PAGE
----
We liken reading books to hiking mountains, and Dark Places isn't a physically demanding walk. It's like walking up a big hill: just strenuous enough to break a small sweat. Of course, this isn't a hill you're going to want to spread a blanket on and have a picnic at the top of, because you're going to have to climb over a lot of dead bodies along the way.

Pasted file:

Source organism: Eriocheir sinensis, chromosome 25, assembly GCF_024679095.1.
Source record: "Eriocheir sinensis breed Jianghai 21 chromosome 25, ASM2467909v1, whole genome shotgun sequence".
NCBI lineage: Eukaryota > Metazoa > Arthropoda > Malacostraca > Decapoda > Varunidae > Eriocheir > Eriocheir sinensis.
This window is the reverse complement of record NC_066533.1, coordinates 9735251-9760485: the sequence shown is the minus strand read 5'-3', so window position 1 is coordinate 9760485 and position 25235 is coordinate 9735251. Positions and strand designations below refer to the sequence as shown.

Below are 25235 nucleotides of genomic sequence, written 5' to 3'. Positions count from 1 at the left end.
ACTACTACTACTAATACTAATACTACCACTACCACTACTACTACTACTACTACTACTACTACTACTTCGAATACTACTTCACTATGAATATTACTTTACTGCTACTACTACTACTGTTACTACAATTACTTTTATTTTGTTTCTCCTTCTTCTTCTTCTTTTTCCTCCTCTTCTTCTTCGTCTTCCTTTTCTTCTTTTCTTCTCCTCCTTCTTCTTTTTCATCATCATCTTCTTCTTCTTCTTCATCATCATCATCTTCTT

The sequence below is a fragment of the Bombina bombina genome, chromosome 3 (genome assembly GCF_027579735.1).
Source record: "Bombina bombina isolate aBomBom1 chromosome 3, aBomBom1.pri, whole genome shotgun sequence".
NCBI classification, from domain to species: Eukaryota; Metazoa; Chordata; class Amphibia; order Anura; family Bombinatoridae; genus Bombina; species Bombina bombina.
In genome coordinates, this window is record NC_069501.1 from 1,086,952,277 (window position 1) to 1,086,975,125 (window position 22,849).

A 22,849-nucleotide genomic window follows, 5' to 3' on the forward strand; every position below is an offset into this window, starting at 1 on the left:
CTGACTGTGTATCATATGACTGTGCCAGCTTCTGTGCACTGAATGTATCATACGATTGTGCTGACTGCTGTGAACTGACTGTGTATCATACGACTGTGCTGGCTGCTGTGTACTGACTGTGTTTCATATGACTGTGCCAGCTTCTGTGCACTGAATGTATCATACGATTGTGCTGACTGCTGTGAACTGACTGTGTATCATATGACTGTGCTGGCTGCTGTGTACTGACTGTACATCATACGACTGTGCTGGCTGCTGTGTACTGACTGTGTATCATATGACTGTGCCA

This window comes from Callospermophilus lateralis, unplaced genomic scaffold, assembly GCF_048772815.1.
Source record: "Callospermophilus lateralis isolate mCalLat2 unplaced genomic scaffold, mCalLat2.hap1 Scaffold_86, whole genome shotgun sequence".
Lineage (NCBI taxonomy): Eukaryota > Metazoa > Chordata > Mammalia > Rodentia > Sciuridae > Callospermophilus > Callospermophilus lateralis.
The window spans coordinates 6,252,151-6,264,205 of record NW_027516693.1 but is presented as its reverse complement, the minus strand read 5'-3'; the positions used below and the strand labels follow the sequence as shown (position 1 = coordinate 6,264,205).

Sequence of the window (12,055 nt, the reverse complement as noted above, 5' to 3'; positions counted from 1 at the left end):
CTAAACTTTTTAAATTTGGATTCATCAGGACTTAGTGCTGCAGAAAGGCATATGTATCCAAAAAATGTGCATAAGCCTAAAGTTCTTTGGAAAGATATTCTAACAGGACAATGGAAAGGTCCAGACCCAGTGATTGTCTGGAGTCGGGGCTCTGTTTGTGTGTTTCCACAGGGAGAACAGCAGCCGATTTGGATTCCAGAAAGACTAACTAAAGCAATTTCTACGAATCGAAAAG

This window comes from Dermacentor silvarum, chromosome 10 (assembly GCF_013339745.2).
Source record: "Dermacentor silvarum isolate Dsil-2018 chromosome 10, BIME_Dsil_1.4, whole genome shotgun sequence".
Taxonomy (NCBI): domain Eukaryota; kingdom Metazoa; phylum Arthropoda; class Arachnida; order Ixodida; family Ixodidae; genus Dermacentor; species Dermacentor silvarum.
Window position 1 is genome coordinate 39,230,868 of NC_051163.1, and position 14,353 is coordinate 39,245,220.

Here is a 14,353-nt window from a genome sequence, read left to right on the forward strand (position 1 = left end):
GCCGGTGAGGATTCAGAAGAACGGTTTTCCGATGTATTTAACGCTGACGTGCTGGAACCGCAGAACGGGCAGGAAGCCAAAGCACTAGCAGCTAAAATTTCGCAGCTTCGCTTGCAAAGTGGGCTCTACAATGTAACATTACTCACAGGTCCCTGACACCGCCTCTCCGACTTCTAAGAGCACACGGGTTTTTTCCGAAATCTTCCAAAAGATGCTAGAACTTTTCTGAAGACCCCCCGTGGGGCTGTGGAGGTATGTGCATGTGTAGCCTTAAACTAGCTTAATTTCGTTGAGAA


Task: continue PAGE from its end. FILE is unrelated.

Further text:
The most difficult part of reading Dark Places is the gruesome subject matter. A woman and two kids under ten are brutally murdered, and their killings are rehashed in graphic detail from a couple of different perspectives—and we're not talking about the distant points of view of cops or other professionals, either, but actually the perspectives of other family members. A daughter thinks of her mother's murder; a son watches his little sister get killed. So don't even bother to bring a picnic lunch—you won't have an appetite after this one.